"Permutation matrices have the useful property that they are their own inverse, so we can write\n",

"Permutation matrices have the useful property that their inverse is their transpose, and beyond that, permutations involving a single swap are their own inverse (e.g. a permutation that swaps row 1 and 2 and keeps row 3 the same, will be inverted by swapping rows 1 and 2 again).\n",

" s2 = sum(U[k, j] * L[i, k] for k in range(j))\n",

" L[i, j] = (PM[i, j] - s2) / U[j, j]\n",

"\n",

" # Initialize U as a copy of the permuted matrix, and\n",

" # ensure it's storing floats rather than integers as\n",

" # this can lead to some unexpected results otherwise.\n",

" U = 1.0 * PM.copy()\n",

" \n",

" for k in range(n-1):\n",

" for j in range(k+1, n):\n",

" L[j, k] = U[j, k] / U[k, k]\n",

" U[j, k:] = U[j, k:] - L[j, k] * U[k, k:]\n",

" return (P, L, U)"

]

},

{

"cell_type": "markdown",

"metadata": {},

"source": [

"If you're still somewhat confused by how the code here corresponds to what we did previously, you should be able to find more detailed descriptions in a textbook on numerical linear algebra. For example, the chapter at <http://www.math.iit.edu/~fass/477577_Chapter_7.pdf> covers this nicely."

"If you examine our Python implementation above, you'll see we have a triple nested loop. This means we likely have $O(n^3)$ scaling. Let's use `%timeit -o` to generate output we can save and try to see this ourselves. This generates a \"TimeitResult\" object which has few methods available for examining the output. We'll save the average of each run (these are in seconds)."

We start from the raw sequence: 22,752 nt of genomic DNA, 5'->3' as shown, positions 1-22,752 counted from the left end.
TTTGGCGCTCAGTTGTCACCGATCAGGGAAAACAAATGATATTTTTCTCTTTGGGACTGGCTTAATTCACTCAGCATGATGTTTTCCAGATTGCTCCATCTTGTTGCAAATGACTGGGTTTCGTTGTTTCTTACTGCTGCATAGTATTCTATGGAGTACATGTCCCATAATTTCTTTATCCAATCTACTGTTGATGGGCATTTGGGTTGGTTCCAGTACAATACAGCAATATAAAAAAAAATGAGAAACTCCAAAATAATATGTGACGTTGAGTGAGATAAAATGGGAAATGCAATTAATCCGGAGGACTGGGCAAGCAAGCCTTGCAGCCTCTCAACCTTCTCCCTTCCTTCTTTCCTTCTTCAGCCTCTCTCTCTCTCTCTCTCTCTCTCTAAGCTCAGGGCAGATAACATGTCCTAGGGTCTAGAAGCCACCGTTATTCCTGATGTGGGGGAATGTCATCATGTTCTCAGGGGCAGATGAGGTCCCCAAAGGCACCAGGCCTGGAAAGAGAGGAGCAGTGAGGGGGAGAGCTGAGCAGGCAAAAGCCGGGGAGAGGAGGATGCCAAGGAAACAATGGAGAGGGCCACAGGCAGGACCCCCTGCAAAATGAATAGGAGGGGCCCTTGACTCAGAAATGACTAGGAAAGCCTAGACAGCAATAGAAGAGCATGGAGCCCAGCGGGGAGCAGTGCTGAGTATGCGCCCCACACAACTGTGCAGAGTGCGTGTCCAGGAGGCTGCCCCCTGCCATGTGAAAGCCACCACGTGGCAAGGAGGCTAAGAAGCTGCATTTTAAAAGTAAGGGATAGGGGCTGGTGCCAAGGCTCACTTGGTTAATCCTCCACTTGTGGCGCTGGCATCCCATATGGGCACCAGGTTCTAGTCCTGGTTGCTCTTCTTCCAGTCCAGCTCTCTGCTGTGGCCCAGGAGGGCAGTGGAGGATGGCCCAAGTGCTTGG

"If you examine our Python implementation above, you'll see we have a triple nested loop (two explicit and one implicit). This means we likely have $O(n^3)$ scaling. Let's use `%timeit -o` to generate output we can save and try to see this ourselves. This generates a \"TimeitResult\" object which has few methods available for examining the output. We'll save the average of each run (these are in seconds)."

"For example, any problem with a 1D system where we approximate some piece of it as only interacting with its left and right neighbours can usually be cast as the solution of a tridiagonal matrix problem. (And by extension if we also included interactions with next-nearest neighbours it would be a banded matrix with $k_l = k_u = 2$.\n",

"For example, any problem with a 1D system where we approximate some piece of it as only interacting with its left and right neighbours can usually be cast as the solution of a tridiagonal matrix problem. (And by extension if we also included interactions with next-nearest neighbours it would be a banded matrix with $k_l = k_u = 2$.)\n",

"\n",

"For these types of matrices there are better approaches we can use than doing e.g. a full LU factorisation using Gaussian elimination. If the matrix is diagonal, we can obtain the solutions directly. The usual method used for tridiagonal matrices is known as the Thomas algorithm, which is composed of a forward sweep which converts the matrix to upper triangular in a single pass, and is followed by backward substitution sweep to produce the result.\n",